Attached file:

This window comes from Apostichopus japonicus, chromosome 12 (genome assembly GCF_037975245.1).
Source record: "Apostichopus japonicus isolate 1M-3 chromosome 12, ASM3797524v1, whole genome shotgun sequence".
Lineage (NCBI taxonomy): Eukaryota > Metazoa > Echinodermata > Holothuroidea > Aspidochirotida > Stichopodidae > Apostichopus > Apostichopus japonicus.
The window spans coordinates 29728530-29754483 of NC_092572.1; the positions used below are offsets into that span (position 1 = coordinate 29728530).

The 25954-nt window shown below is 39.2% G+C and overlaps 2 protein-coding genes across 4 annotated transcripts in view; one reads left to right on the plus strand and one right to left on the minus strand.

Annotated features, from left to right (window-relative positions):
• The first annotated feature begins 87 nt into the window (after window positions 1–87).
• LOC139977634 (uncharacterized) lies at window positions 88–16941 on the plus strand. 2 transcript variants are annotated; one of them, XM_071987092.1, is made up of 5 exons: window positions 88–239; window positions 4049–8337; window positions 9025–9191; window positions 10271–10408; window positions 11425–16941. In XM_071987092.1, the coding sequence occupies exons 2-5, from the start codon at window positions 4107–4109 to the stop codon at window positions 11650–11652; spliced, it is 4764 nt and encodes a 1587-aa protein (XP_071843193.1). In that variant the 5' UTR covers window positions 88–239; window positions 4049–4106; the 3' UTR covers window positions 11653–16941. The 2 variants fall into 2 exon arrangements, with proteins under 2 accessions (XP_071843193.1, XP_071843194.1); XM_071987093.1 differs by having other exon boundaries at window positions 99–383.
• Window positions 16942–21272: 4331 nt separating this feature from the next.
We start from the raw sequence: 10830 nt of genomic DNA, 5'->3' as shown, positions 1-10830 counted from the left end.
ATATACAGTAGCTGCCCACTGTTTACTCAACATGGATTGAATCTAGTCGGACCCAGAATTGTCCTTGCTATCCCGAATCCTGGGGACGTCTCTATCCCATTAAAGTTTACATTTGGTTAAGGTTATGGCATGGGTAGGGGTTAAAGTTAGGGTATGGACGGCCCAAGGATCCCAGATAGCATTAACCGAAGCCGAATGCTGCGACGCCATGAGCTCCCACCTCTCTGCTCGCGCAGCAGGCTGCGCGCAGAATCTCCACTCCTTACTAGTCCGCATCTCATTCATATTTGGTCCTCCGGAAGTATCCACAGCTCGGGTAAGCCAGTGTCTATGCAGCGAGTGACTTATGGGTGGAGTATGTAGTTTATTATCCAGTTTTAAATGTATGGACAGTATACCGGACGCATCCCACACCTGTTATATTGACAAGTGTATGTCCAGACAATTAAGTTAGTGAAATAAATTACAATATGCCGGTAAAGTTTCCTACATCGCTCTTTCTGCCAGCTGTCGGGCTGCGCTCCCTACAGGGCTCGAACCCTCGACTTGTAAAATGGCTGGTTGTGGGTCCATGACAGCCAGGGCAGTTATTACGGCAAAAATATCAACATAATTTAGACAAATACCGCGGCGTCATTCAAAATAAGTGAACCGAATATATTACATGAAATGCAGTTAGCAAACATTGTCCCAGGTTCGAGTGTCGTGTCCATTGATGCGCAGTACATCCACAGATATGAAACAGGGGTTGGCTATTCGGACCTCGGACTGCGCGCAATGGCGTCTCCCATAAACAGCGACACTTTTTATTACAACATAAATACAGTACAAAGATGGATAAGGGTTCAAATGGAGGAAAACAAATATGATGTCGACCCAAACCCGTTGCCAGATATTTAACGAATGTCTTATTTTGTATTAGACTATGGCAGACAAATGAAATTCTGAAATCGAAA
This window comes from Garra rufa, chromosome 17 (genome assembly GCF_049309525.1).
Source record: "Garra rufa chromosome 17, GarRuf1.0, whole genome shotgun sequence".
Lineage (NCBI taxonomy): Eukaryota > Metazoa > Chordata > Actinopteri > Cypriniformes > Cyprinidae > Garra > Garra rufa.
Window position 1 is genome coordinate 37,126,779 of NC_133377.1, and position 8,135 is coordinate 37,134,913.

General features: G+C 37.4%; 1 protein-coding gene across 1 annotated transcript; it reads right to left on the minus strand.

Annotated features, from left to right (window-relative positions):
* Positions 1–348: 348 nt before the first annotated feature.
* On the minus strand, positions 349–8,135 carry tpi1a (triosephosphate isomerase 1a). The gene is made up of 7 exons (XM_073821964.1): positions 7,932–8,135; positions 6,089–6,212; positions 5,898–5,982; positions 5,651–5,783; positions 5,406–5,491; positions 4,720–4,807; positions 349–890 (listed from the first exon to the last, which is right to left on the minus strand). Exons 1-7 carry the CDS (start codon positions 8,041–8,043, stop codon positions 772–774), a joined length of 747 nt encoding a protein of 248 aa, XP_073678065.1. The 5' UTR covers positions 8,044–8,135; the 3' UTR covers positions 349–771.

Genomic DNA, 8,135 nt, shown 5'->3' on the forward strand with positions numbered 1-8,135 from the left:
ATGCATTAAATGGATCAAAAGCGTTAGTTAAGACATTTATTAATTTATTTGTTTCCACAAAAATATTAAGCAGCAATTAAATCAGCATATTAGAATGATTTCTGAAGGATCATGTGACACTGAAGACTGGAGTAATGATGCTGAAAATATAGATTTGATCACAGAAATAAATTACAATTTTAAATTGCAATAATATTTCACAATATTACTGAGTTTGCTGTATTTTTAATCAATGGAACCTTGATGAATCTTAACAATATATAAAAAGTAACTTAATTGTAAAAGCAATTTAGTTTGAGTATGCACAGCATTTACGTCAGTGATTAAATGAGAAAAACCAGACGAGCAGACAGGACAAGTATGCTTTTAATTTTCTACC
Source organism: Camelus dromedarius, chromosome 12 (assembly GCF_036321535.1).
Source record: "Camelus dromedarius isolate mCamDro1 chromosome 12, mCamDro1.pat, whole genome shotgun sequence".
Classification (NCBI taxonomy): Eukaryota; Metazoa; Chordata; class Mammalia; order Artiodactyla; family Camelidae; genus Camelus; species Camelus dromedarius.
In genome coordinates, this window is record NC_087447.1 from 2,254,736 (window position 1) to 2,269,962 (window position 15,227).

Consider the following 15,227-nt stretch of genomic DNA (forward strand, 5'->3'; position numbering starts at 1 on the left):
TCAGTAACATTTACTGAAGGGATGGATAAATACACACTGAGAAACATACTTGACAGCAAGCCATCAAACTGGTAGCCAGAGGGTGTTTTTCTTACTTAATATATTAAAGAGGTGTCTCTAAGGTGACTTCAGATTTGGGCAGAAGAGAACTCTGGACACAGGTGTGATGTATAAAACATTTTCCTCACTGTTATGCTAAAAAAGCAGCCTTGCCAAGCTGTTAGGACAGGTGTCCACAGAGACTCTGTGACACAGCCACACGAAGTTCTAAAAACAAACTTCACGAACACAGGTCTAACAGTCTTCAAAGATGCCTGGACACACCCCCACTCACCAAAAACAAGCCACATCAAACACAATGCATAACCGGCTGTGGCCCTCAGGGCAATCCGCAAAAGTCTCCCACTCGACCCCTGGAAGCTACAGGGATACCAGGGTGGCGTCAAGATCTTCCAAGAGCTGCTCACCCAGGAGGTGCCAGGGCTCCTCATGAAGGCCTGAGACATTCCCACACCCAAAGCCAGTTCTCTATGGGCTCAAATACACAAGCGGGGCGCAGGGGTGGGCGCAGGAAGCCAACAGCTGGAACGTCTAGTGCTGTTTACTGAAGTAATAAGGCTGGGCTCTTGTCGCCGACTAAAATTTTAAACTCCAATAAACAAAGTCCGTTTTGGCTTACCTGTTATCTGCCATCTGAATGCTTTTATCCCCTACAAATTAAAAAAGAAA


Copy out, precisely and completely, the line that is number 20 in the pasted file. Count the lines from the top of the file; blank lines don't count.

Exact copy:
Genomic DNA, 8,135 nt, shown 5'->3' on the forward strand with positions numbered 1-8,135 from the left: